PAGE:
• problems concentrating

• morning headaches

• memory problems/memory loss

If you have any of these symptoms and think you may have sleep apnea, you might want to discuss them with your family doctor.

chewinggum

Go ahead, have a piece of (sugarless) gum and make your dentist happy!

Chewing gum is thought to be the world’s oldest candy — we’ve been chomping down on it for more than 5,000 years! But what do dentists think of all that chewing? While the people who care for our teeth aren’t usually fans of candy, when it comes to sugarless gum, most dentists give it the nod.

“Chewing sugarless gum is a great way to help stimulate saliva flow in patients with dry mouth,” says Dr. Deborah Saunders, Your Oral Health.ca’s Editor-in-Chief. That salivary stimulation also helps protect your teeth from decay-causing bacteria, so if you aren’t able to brush your teeth after eating, chewing sugarless gum can help.

Dr. Rick Caldwell, ODA President (2013-14), agrees. “Chewing sugarless gum can help freshen breath in the short term; although gum doesn’t bleach the teeth, it can help remove some surface stains.”

Who shouldn’t chew gum? “Patients with temporomandibular joint disorders (TMJD) shouldn’t chew gum as this may make their condition worse,” says Dr. Saunders, Medical Director of the Dental Oncology Program at Northeast Cancer Centre in Sudbury, Ont. (See TM-what? for more on TMJD.)

Adds Dr. Caldwell, a general practitioner in New Liskeard, Ont., “With TMJD problems, the joint requires rest, not extra use. Also, people with facial muscle spasms shouldn’t chew gum, and, for those with sensitive teeth, depending on the source of their sensitivity, chewing gum can be quite uncomfortable.”

One last point: If you’ve had orthodontic work done, such as implants, or if you wear a denture, you may want to talk to your dentist before opting to chew gum, since some gum will stick to orthodontic and acrylic work.

Xylitol 101

Xylitol is a naturally occurring sweetener used in many foods, including chewing gum. Unlike sugar and other sweeteners, says Dr. Saunders, xylitol cannot be digested by the plaque-causing bacteria in our mouths, which, in turn, reduces the amount of plaque on our teeth. For best results, she recommends looking for gum that contains at least one gram of xylitol per piece. But, Dr. Saunders also has a few warnings:

• Xylitol can be toxic to dogs, so keep your chewing gum away from Fido.

• When starting to chew xylitol, meeting the recommended five to 10 grams per day should be done gradually over a period of several weeks, to allow the gastrointestinal system time to adjust.

• Since it can cause diarrhea and intestinal gas, people with inflammatory bowel diseases, such as irritable bowel syndrome or Crohn’s disease, should avoid xylitol.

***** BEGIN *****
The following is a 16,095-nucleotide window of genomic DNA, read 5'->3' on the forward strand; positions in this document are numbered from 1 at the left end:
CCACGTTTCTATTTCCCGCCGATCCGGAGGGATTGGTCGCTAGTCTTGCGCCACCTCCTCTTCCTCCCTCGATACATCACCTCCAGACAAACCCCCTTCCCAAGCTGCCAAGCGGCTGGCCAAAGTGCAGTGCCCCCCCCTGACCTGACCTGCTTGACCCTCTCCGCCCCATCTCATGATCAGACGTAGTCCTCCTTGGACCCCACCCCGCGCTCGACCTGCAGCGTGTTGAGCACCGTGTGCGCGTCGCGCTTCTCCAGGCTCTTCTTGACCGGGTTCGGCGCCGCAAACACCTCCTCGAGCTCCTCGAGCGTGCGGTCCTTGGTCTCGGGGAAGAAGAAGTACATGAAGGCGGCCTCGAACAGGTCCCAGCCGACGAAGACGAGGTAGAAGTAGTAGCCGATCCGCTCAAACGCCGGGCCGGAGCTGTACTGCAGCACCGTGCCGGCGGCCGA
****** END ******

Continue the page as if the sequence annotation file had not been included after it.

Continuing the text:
chipped-tooth-smile

If you have a chipped tooth, you might not feel any tooth pain unless the chip is large enough to expose the nerves in the inner layer of the tooth. If a chipped tooth exposes the nerves inside a tooth, you might notice increased tooth sensitivity and pain when chewing or when the chipped tooth is exposed to very hot or very cold food and beverages. A chip on one of the pointed chewing surfaces of the back teeth is called a broken cusp. This type of chipped tooth is rarely painful, but it should be examined by a dental professional. You might need a crown or a dental onlay to restore the shape of the tooth and prevent further damage or decay.

Causes Of A Chipped Tooth

The possible causes of a chipped tooth include:

  • Falling and hitting your mouth
  • Biting on a hard object or food, such as a hard candy or a bone
  • Suffering trauma to the face from a sports injury or accident
  • Cavities which can weaken the teeth and predispose you to a chipped tooth

Immediate Care For A Chipped Tooth

If you have a chipped tooth, make an appointment to see your dental professional as soon as possible. Meanwhile, follow these steps:

  • Rinse: Rinse your mouth with warm water.
  • Press: If there is any bleeding in your mouth as a result of a chipped tooth, use a piece of gauze to apply pressure to the area.
  • Cover: If you can’t see a dental professional the same day that your chipped tooth occurs, cover the chipped tooth with dental cement (available at most drugstores) to protect the remaining tooth until your appointment.

Professional Care For A Chipped Tooth

Treatment of a chipped tooth depends on the size and severity of the injury:

    • Small: If the chip in your tooth is very small, your dental professional might simply smooth and polish the chipped tooth, and no additional treatment will be needed.